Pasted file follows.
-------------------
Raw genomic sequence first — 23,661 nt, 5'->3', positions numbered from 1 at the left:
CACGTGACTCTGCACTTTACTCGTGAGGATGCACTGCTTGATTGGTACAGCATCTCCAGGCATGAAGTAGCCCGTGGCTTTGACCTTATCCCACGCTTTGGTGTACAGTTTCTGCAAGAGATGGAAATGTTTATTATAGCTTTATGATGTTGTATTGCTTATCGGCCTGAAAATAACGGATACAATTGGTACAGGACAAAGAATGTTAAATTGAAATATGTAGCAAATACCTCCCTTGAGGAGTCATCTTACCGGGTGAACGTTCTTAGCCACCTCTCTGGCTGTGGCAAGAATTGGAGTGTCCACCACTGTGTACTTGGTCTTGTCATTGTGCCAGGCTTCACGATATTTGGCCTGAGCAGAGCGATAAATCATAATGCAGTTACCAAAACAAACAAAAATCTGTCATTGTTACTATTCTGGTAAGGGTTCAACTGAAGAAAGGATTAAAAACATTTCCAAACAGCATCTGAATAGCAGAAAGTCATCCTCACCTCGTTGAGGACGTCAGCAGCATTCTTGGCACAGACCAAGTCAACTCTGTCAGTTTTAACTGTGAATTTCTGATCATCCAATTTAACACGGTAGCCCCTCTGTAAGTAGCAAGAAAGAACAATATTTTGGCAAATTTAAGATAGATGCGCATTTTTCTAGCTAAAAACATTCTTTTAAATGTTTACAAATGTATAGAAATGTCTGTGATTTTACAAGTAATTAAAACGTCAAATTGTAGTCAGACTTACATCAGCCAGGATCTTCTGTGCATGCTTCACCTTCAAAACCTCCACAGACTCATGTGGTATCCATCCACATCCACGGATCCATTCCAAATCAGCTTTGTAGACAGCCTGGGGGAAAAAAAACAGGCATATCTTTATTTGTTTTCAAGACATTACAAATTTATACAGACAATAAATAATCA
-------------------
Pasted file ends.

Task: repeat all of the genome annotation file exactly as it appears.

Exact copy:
Raw genomic sequence first — 23,661 nt, 5'->3', positions numbered from 1 at the left:
CACGTGACTCTGCACTTTACTCGTGAGGATGCACTGCTTGATTGGTACAGCATCTCCAGGCATGAAGTAGCCCGTGGCTTTGACCTTATCCCACGCTTTGGTGTACAGTTTCTGCAAGAGATGGAAATGTTTATTATAGCTTTATGATGTTGTATTGCTTATCGGCCTGAAAATAACGGATACAATTGGTACAGGACAAAGAATGTTAAATTGAAATATGTAGCAAATACCTCCCTTGAGGAGTCATCTTACCGGGTGAACGTTCTTAGCCACCTCTCTGGCTGTGGCAAGAATTGGAGTGTCCACCACTGTGTACTTGGTCTTGTCATTGTGCCAGGCTTCACGATATTTGGCCTGAGCAGAGCGATAAATCATAATGCAGTTACCAAAACAAACAAAAATCTGTCATTGTTACTATTCTGGTAAGGGTTCAACTGAAGAAAGGATTAAAAACATTTCCAAACAGCATCTGAATAGCAGAAAGTCATCCTCACCTCGTTGAGGACGTCAGCAGCATTCTTGGCACAGACCAAGTCAACTCTGTCAGTTTTAACTGTGAATTTCTGATCATCCAATTTAACACGGTAGCCCCTCTGTAAGTAGCAAGAAAGAACAATATTTTGGCAAATTTAAGATAGATGCGCATTTTTCTAGCTAAAAACATTCTTTTAAATGTTTACAAATGTATAGAAATGTCTGTGATTTTACAAGTAATTAAAACGTCAAATTGTAGTCAGACTTACATCAGCCAGGATCTTCTGTGCATGCTTCACCTTCAAAACCTCCACAGACTCATGTGGTATCCATCCACATCCACGGATCCATTCCAAATCAGCTTTGTAGACAGCCTGGGGGAAAAAAAACAGGCATATCTTTATTTGTTTTCAAGACATTACAAATTTATACAGACAATAAATAATCA